Love is not color blind – it looks for color because a world of grays is flat and boring and can only narrowly express a world of created splendor and masterpiece that was spoken into existence by the Most Beautiful One Of All – the God who sees and paints and dreams and promises in rainbows.
But color can also cause eye sore and clashing, competition, comparison, and confusion. It can be fertile grounds for misunderstanding and fear, a source of pride (both inferior pride and superior), and an excuse for division.
I sobbed—ugly cried, in fact—my way through Twelve Years a Slave from the opening scene until the end (and for a half hour after). It reminded me again that love is not color blind. Oh no, no it is not.
Love sees color and embraces it and looks it in the eye and says, “You are precious, just the way you are… You’re beautiful because you’re the way you are, not in spite of it. You are worthy of love because Love birthed you and nurtured you and released you to the world. You are beloved.”
Love sees color as a reason to dig deep, a motivation to ask questions, an incentive to not assume, and an invitation to be renewed in our ways and thinking and ideas and norms. Love sees color not as something to be tolerated or treated or even perhaps defended, but as something to be celebrated, pursued, honored, and recommended.
I can’t know the brilliance of orange without the cool of blue to contrast it with. I can’t know the depth of purple without experiencing the pure pop of yellow. I’ll never know the heavy ache of red without the distinct crisp of green juxtaposed next to it.
Diversity isn’t only important because it adds depth and beauty and better reflects the many facets of God. It’s also important because it helps me to see myself.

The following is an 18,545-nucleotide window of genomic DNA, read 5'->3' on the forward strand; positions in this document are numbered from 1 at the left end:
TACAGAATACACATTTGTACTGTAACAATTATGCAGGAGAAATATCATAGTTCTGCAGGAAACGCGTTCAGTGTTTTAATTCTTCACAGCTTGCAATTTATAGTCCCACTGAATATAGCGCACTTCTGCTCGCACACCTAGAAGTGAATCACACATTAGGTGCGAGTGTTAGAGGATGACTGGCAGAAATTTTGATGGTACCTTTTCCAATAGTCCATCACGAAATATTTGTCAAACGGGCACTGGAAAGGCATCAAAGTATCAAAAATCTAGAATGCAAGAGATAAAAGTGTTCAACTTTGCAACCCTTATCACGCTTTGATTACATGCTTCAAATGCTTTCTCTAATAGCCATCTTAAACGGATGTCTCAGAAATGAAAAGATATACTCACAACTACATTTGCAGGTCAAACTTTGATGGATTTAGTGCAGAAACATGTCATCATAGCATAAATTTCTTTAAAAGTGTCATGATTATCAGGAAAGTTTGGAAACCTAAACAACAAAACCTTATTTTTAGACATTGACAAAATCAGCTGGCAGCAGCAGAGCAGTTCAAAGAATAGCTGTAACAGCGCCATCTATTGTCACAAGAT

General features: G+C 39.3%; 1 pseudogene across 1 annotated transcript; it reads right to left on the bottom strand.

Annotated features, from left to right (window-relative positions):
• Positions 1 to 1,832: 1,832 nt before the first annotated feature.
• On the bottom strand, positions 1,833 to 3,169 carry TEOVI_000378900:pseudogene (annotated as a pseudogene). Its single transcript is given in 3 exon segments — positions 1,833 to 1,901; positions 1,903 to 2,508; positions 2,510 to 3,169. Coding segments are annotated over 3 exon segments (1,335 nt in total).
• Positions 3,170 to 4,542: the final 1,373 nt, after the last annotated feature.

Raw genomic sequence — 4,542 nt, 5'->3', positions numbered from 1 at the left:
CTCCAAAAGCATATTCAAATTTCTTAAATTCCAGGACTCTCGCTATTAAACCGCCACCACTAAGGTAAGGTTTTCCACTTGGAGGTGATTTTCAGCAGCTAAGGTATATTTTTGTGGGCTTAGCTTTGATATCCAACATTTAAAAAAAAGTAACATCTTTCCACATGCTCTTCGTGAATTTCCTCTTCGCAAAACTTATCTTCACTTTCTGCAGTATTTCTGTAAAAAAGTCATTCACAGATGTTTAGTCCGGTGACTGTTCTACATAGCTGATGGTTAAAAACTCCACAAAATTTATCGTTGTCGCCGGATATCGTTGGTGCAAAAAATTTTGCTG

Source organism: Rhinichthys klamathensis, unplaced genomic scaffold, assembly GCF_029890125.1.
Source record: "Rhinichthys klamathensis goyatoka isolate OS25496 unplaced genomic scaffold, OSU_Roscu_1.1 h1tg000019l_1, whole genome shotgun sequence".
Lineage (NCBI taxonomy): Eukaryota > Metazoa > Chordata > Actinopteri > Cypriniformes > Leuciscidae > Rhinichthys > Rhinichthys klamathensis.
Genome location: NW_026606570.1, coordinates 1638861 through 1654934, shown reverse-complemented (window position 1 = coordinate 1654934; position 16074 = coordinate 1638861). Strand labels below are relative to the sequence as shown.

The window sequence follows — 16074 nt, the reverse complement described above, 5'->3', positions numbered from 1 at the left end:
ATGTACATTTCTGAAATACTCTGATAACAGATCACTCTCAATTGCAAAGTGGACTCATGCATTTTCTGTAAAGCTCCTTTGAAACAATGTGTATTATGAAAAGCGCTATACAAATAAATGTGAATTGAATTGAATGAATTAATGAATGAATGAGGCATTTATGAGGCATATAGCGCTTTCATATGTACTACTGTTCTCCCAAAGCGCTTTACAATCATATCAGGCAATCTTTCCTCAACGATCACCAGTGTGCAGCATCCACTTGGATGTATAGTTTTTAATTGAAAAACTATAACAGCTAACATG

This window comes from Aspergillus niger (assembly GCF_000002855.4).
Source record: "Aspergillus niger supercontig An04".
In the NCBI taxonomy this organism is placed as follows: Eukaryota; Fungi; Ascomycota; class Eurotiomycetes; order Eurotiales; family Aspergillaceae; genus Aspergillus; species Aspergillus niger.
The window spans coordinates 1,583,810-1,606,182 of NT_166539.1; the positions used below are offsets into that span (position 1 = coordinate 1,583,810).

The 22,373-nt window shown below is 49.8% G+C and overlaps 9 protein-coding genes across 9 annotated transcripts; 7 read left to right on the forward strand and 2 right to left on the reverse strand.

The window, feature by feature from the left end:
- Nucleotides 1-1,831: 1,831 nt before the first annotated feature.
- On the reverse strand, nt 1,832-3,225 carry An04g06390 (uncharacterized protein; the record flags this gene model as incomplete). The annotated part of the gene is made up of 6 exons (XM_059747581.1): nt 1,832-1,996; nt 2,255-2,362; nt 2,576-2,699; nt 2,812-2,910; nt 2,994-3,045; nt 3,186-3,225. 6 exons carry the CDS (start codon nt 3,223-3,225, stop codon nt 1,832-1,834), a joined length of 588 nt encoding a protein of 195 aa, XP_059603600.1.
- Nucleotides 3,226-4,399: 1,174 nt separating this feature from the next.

As an American living abroad it took me years to uncover the gift that I held from my place of origin – the pioneering, freedom-fighting, you can do it, sky’s the limit, just believe and become spirit passed down to me through generations of family and years of public schooling and endless athletic shoe ads on repeat through our television sets. I didn’t realize that the whole world doesn’t hug near-strangers or smile on sidewalks until my whole world moved beyond my American borders. (And yes, I’m well aware that not all aspects of my culture are unicorns and daisies, but pointing out faults seems to come much easier for most of us than drawing out redemptive characteristics and so that is my focus.)
When we allow diversity into our lives, it not only helps us to learn and grow and appreciate a world rich with other and color and different and interesting. It also helps us to learn who we are – the fabric of our beings woven from the fabric of our own ethnicity and culture and background and worldview.
I don’t want to teach my kids that love is color blind. I want them to see every color for what it is – an invitation to embrace the pain and beauty and wonder and revelation and depth and the very heart of God a little bit more.
I’ll ask God to open our eyes a little bigger and expand our hearts a little larger so we can learn to love a little better.
I won’t teach that love is color blind. I’ll teach them that love sees.